In the News


State steps up monitoring of sex offenders
Tackett warns county's 127 sex offenders
39 sex offenders live too close to kids
County posts sex offender map on web
Cole County PA to seek central statewide sex offender list
Eye on sexual offenders
Tackett ready to prosecute sex offenders who missed deadline
Only 1 sex offender hasn't moved away from schools
Principals briefed on protecting kids from sex offenders



County PA forms panel to mulls teen alcohol policies
Convenience stores to lose liquor licenses for 3-5 days

Liquor board closes doors to deliberate punishment for violators
Tackett, White lobby for expansion of teenage drinking deterrent bill
Prosecutors, Sheriff to field questions
Prosecutors, sheriff tackle underage drinking issues at forum
Parent, child to be involved in legal process
Self-defense, underage drinking key topics at forum in Taos
New state law means lower threshold for prosecuting teens for 'minor in possession'
Small group at JCHS for talk on teens, booze
Students at Russellville get straight talk on drugs from ex-user and officials


  New victims' advocate starts work for Cole County

Bill Tackett on domestic violence:

Often we rely on statistics as a measure of success or failure. However, statistics can be used to prove or disprove the same proposition, depending on the point of view someone may advocate.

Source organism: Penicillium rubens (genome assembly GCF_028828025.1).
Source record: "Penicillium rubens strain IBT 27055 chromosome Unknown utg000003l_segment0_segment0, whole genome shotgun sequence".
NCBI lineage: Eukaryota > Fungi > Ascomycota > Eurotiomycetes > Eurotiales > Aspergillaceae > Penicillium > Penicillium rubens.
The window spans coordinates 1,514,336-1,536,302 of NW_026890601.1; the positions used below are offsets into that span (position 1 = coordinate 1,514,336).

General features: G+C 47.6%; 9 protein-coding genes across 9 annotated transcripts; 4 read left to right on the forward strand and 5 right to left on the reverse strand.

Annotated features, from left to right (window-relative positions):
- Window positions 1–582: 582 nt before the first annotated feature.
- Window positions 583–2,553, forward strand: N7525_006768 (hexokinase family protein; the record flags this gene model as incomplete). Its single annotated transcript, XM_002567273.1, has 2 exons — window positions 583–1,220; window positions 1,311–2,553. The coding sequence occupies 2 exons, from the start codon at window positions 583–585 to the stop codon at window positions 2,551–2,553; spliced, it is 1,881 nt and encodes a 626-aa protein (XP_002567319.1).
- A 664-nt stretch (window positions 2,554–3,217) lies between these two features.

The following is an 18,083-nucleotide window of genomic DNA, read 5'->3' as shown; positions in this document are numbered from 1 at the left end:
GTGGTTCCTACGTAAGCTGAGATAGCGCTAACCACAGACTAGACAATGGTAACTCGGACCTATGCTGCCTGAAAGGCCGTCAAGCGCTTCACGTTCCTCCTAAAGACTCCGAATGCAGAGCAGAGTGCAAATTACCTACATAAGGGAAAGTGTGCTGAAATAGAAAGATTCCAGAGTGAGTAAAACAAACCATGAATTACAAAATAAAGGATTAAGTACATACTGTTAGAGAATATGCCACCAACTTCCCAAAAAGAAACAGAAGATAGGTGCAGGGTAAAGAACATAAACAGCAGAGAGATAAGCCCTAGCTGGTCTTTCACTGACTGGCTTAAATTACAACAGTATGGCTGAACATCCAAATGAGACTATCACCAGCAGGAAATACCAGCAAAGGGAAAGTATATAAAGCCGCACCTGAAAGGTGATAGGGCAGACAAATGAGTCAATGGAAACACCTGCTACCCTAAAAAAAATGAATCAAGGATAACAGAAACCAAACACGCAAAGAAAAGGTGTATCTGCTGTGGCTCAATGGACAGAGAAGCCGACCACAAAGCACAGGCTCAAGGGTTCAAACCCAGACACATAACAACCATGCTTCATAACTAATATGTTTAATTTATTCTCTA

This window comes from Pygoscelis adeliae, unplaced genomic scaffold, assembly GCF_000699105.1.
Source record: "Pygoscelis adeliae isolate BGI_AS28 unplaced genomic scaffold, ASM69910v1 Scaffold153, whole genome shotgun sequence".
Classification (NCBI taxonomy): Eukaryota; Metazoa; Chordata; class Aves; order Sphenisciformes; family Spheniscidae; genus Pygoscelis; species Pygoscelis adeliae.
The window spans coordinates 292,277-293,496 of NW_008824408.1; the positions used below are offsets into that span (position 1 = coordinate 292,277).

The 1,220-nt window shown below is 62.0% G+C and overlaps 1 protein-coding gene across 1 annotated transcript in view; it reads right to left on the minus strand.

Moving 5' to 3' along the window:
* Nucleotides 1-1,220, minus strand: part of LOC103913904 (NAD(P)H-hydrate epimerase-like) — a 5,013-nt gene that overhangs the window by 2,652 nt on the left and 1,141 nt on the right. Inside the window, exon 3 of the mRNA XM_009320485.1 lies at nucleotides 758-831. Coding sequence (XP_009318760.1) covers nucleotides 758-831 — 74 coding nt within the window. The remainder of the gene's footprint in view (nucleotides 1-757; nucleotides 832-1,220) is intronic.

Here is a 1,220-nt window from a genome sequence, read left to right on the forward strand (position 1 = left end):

With domestic violence, statistics cannot accurately capture success or failure in prosecution.  As any well – seasoned domestic violence victim advocate will tell you, success occurs only after the “cycle of violence” is broken. A victim may be abused repeatedly before the cycle is broken. These repeated attacks may occur where the victim refuses to assist in prosecution and there is, therefore, insufficient evidence on which to base a conviction.

Over a seventeen-year period, the prosecutor's office has had tried two approaches where the abused woman has refused to testify and where there is not sufficient evidence to support a criminal charge:

  • Do not file charges unless the witness will testify.

  • Do file all charges, but later dismiss them when the witness does not testify.

Depending on which one of these approaches is utilized, the statistics will vary; but the result is the same: no conviction. The cycle of violence continues!

Obviously, where there is sufficient evidence to bring charges without the victim's testimony, our office has always filed criminal charges.

As both a prosecutor and a member of the Rape and Abuse Crisis Service (RACS) Board for 13 years, I helped raise funds to build a new shelter, fought for tougher laws to combat domestic violence and I co-founded the RACS Foundation while serving as the RACS board president. This cause is one about which I care deeply and which affects what I do every day as your prosecutor.

Successful prosecution requires thorough investigations and witnesses willing to cooperate in obtaining a conviction. We make every effort to make this happen. Our office assists women on a daily basis who are applying for ex parte orders from the court and we are constantly providing community resource information to the hands of victims of abuse.

We work every day to create an environment when victims stay with us throughout the criminal process, giving us the best opportunity to convict abusers and prevent future abuse.  Our track record supports the validity of our efforts, and we will continue to use every tool available in eradicating domestic violence.


This page last updated 13 January 2015